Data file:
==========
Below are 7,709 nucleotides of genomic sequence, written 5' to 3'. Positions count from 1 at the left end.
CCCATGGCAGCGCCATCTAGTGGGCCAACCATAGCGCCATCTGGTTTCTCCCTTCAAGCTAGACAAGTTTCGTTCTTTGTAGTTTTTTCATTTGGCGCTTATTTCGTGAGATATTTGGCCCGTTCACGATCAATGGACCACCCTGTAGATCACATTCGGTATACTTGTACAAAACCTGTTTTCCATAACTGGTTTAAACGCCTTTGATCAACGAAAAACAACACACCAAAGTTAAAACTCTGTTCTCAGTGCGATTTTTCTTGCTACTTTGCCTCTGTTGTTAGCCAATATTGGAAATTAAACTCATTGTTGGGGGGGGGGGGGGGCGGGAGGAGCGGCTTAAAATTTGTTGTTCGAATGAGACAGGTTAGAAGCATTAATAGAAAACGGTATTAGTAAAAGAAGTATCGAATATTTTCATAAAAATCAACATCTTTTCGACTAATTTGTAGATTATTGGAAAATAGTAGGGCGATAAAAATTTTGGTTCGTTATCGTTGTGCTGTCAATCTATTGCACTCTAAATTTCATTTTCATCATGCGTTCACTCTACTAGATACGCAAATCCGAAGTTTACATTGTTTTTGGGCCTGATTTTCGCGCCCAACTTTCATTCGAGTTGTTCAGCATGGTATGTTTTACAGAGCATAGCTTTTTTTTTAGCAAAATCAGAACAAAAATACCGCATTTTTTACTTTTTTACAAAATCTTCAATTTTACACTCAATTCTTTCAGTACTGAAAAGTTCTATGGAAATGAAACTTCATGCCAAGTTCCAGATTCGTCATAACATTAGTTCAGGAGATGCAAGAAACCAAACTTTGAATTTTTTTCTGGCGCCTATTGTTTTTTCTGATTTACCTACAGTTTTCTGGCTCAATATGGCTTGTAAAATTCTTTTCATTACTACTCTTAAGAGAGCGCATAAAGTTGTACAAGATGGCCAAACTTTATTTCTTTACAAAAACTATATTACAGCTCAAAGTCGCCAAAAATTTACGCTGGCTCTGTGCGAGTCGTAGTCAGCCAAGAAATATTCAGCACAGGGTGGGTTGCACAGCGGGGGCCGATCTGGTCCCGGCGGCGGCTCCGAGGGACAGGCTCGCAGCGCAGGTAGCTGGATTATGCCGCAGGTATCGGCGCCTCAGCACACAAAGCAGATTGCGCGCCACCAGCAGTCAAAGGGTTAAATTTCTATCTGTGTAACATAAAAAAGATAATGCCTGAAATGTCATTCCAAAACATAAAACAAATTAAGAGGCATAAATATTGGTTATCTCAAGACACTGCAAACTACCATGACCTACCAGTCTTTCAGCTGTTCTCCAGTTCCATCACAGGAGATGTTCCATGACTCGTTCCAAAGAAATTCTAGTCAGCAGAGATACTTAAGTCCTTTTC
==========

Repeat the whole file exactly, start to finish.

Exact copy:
Below are 7,709 nucleotides of genomic sequence, written 5' to 3'. Positions count from 1 at the left end.
CCCATGGCAGCGCCATCTAGTGGGCCAACCATAGCGCCATCTGGTTTCTCCCTTCAAGCTAGACAAGTTTCGTTCTTTGTAGTTTTTTCATTTGGCGCTTATTTCGTGAGATATTTGGCCCGTTCACGATCAATGGACCACCCTGTAGATCACATTCGGTATACTTGTACAAAACCTGTTTTCCATAACTGGTTTAAACGCCTTTGATCAACGAAAAACAACACACCAAAGTTAAAACTCTGTTCTCAGTGCGATTTTTCTTGCTACTTTGCCTCTGTTGTTAGCCAATATTGGAAATTAAACTCATTGTTGGGGGGGGGGGGGGGCGGGAGGAGCGGCTTAAAATTTGTTGTTCGAATGAGACAGGTTAGAAGCATTAATAGAAAACGGTATTAGTAAAAGAAGTATCGAATATTTTCATAAAAATCAACATCTTTTCGACTAATTTGTAGATTATTGGAAAATAGTAGGGCGATAAAAATTTTGGTTCGTTATCGTTGTGCTGTCAATCTATTGCACTCTAAATTTCATTTTCATCATGCGTTCACTCTACTAGATACGCAAATCCGAAGTTTACATTGTTTTTGGGCCTGATTTTCGCGCCCAACTTTCATTCGAGTTGTTCAGCATGGTATGTTTTACAGAGCATAGCTTTTTTTTTAGCAAAATCAGAACAAAAATACCGCATTTTTTACTTTTTTACAAAATCTTCAATTTTACACTCAATTCTTTCAGTACTGAAAAGTTCTATGGAAATGAAACTTCATGCCAAGTTCCAGATTCGTCATAACATTAGTTCAGGAGATGCAAGAAACCAAACTTTGAATTTTTTTCTGGCGCCTATTGTTTTTTCTGATTTACCTACAGTTTTCTGGCTCAATATGGCTTGTAAAATTCTTTTCATTACTACTCTTAAGAGAGCGCATAAAGTTGTACAAGATGGCCAAACTTTATTTCTTTACAAAAACTATATTACAGCTCAAAGTCGCCAAAAATTTACGCTGGCTCTGTGCGAGTCGTAGTCAGCCAAGAAATATTCAGCACAGGGTGGGTTGCACAGCGGGGGCCGATCTGGTCCCGGCGGCGGCTCCGAGGGACAGGCTCGCAGCGCAGGTAGCTGGATTATGCCGCAGGTATCGGCGCCTCAGCACACAAAGCAGATTGCGCGCCACCAGCAGTCAAAGGGTTAAATTTCTATCTGTGTAACATAAAAAAGATAATGCCTGAAATGTCATTCCAAAACATAAAACAAATTAAGAGGCATAAATATTGGTTATCTCAAGACACTGCAAACTACCATGACCTACCAGTCTTTCAGCTGTTCTCCAGTTCCATCACAGGAGATGTTCCATGACTCGTTCCAAAGAAATTCTAGTCAGCAGAGATACTTAAGTCCTTTTC